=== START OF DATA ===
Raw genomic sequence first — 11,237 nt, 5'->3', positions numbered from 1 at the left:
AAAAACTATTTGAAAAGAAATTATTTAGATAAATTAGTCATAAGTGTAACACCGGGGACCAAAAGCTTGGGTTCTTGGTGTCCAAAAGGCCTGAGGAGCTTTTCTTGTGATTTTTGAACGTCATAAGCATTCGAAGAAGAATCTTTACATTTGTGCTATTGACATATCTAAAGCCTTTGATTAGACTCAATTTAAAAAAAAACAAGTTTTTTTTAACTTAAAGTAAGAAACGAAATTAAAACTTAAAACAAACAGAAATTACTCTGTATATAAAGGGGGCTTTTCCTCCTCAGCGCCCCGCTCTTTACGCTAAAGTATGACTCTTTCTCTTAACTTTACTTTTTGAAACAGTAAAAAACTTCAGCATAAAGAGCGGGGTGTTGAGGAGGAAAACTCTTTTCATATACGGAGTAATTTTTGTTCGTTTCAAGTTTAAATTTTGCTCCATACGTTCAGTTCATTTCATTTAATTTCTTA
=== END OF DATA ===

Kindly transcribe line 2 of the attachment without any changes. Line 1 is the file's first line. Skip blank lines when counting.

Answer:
AAAAACTATTTGAAAAGAAATTATTTAGATAAATTAGTCATAAGTGTAACACCGGGGACCAAAAGCTTGGGTTCTTGGTGTCCAAAAGGCCTGAGGAGCTTTTCTTGTGATTTTTGAACGTCATAAGCATTCGAAGAAGAATCTTTACATTTGTGCTATTGACATATCTAAAGCCTTTGATTAGACTCAATTTAAAAAAAAACAAGTTTTTTTTAACTTAAAGTAAGAAACGAAATTAAAACTTAAAACAAACAGAAATTACTCTGTATATAAAGGGGGCTTTTCCTCCTCAGCGCCCCGCTCTTTACGCTAAAGTATGACTCTTTCTCTTAACTTTACTTTTTGAAACAGTAAAAAACTTCAGCATAAAGAGCGGGGTGTTGAGGAGGAAAACTCTTTTCATATACGGAGTAATTTTTGTTCGTTTCAAGTTTAAATTTTGCTCCATACGTTCAGTTCATTTCATTTAATTTCTTA